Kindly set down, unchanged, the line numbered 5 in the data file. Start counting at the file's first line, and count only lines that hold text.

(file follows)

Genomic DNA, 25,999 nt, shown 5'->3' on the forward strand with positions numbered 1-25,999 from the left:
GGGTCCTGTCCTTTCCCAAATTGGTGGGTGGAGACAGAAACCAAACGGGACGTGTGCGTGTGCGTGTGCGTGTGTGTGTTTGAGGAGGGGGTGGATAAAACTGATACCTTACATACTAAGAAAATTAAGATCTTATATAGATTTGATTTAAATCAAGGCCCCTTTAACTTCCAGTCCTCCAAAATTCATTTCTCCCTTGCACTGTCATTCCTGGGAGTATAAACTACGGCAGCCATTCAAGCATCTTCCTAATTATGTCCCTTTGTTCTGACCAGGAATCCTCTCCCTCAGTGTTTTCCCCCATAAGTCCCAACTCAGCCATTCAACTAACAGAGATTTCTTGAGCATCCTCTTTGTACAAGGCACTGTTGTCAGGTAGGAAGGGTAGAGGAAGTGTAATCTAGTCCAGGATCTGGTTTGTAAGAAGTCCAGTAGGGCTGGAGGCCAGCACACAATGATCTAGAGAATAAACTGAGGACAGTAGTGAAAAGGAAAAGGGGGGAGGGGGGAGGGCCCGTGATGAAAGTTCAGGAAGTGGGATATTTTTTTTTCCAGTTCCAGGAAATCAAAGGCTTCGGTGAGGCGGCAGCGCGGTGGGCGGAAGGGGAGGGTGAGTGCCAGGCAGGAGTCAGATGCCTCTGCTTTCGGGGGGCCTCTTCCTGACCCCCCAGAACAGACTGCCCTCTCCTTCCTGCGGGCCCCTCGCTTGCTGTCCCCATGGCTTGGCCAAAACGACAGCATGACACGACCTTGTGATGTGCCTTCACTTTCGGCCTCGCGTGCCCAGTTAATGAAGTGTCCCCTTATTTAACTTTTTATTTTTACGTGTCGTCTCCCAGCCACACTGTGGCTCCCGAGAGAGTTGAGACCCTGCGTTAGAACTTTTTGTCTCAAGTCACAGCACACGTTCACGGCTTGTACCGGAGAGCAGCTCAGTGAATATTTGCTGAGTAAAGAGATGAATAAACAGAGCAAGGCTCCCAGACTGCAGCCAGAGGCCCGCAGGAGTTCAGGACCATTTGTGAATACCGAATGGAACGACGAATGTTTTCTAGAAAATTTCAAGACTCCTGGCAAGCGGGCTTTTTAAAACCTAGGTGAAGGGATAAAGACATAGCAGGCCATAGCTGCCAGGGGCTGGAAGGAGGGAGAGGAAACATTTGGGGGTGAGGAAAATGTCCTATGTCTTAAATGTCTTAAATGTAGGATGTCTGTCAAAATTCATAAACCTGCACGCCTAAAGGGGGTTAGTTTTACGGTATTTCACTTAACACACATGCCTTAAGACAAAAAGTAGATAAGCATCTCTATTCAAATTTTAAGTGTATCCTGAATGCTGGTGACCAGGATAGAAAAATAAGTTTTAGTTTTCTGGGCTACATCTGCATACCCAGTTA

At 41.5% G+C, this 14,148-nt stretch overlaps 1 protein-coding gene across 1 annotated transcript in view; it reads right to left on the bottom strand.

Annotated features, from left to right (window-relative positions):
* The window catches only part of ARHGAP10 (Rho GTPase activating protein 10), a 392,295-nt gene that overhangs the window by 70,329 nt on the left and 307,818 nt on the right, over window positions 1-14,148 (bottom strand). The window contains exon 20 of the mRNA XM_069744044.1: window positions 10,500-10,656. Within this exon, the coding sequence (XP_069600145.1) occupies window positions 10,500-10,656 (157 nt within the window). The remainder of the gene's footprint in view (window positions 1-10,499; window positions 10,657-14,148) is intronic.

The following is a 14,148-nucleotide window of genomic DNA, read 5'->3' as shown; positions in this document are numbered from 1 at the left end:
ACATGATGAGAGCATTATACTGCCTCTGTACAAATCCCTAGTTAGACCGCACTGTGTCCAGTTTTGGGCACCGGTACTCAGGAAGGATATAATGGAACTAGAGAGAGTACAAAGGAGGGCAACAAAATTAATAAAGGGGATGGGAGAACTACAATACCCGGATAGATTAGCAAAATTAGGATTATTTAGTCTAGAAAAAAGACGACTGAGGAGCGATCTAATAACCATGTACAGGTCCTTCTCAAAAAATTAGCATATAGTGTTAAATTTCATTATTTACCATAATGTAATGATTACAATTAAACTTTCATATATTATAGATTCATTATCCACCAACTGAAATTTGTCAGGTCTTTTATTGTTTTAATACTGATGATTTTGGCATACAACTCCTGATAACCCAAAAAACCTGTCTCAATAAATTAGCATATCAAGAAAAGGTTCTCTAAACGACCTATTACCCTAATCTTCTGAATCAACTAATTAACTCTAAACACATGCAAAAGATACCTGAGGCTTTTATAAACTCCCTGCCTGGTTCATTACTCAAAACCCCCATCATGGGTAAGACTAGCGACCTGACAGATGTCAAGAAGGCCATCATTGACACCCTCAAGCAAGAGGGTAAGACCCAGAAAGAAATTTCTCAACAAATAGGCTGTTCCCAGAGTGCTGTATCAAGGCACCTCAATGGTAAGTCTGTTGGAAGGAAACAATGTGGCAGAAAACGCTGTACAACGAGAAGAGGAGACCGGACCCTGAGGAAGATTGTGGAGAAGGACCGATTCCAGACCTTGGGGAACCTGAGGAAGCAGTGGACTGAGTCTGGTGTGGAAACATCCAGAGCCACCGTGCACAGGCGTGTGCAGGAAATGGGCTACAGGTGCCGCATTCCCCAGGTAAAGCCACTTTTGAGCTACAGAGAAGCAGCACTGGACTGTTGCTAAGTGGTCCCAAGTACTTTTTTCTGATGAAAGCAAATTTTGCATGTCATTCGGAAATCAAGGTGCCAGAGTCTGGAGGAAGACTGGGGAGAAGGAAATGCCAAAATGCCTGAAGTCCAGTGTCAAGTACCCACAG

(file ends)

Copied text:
* The window catches only part of ARHGAP10 (Rho GTPase activating protein 10), a 392,295-nt gene that overhangs the window by 70,329 nt on the left and 307,818 nt on the right, over window positions 1-14,148 (bottom strand). The window contains exon 20 of the mRNA XM_069744044.1: window positions 10,500-10,656. Within this exon, the coding sequence (XP_069600145.1) occupies window positions 10,500-10,656 (157 nt within the window). The remainder of the gene's footprint in view (window positions 1-10,499; window positions 10,657-14,148) is intronic.